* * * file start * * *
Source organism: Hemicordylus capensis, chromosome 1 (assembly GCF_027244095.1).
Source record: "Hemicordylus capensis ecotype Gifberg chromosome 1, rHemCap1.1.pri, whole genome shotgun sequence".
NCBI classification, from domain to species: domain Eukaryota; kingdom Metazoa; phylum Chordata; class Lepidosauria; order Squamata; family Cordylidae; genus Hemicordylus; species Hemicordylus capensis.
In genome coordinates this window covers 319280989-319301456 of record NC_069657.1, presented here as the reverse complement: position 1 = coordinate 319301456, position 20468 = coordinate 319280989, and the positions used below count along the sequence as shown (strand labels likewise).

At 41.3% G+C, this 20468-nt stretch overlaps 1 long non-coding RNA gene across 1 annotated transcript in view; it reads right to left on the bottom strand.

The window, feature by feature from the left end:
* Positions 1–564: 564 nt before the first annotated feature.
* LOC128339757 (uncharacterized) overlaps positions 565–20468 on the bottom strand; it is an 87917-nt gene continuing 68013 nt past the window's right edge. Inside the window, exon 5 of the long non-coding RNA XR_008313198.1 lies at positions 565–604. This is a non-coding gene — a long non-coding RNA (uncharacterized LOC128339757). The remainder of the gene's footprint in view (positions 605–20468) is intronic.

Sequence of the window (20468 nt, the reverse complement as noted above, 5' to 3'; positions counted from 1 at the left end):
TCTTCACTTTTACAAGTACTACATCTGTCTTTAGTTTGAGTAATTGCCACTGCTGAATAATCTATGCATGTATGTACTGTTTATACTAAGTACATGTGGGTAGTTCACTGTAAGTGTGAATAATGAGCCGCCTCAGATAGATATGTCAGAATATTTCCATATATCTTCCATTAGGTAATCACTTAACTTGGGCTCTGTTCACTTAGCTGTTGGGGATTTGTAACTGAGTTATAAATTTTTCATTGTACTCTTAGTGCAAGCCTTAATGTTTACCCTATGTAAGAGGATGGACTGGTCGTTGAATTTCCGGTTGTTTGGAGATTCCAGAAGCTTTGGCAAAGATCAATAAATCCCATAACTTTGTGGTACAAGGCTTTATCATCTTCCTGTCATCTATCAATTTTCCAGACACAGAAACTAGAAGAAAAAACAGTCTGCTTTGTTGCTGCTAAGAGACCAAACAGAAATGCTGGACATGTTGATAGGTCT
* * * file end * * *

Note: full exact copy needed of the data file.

Source organism: Hemicordylus capensis, chromosome 1 (assembly GCF_027244095.1).
Source record: "Hemicordylus capensis ecotype Gifberg chromosome 1, rHemCap1.1.pri, whole genome shotgun sequence".
NCBI classification, from domain to species: domain Eukaryota; kingdom Metazoa; phylum Chordata; class Lepidosauria; order Squamata; family Cordylidae; genus Hemicordylus; species Hemicordylus capensis.
In genome coordinates this window covers 319280989-319301456 of record NC_069657.1, presented here as the reverse complement: position 1 = coordinate 319301456, position 20468 = coordinate 319280989, and the positions used below count along the sequence as shown (strand labels likewise).

At 41.3% G+C, this 20468-nt stretch overlaps 1 long non-coding RNA gene across 1 annotated transcript in view; it reads right to left on the bottom strand.

The window, feature by feature from the left end:
* Positions 1–564: 564 nt before the first annotated feature.
* LOC128339757 (uncharacterized) overlaps positions 565–20468 on the bottom strand; it is an 87917-nt gene continuing 68013 nt past the window's right edge. Inside the window, exon 5 of the long non-coding RNA XR_008313198.1 lies at positions 565–604. This is a non-coding gene — a long non-coding RNA (uncharacterized LOC128339757). The remainder of the gene's footprint in view (positions 605–20468) is intronic.

Sequence of the window (20468 nt, the reverse complement as noted above, 5' to 3'; positions counted from 1 at the left end):
TCTTCACTTTTACAAGTACTACATCTGTCTTTAGTTTGAGTAATTGCCACTGCTGAATAATCTATGCATGTATGTACTGTTTATACTAAGTACATGTGGGTAGTTCACTGTAAGTGTGAATAATGAGCCGCCTCAGATAGATATGTCAGAATATTTCCATATATCTTCCATTAGGTAATCACTTAACTTGGGCTCTGTTCACTTAGCTGTTGGGGATTTGTAACTGAGTTATAAATTTTTCATTGTACTCTTAGTGCAAGCCTTAATGTTTACCCTATGTAAGAGGATGGACTGGTCGTTGAATTTCCGGTTGTTTGGAGATTCCAGAAGCTTTGGCAAAGATCAATAAATCCCATAACTTTGTGGTACAAGGCTTTATCATCTTCCTGTCATCTATCAATTTTCCAGACACAGAAACTAGAAGAAAAAACAGTCTGCTTTGTTGCTGCTAAGAGACCAAACAGAAATGCTGGACATGTTGATAGGTCT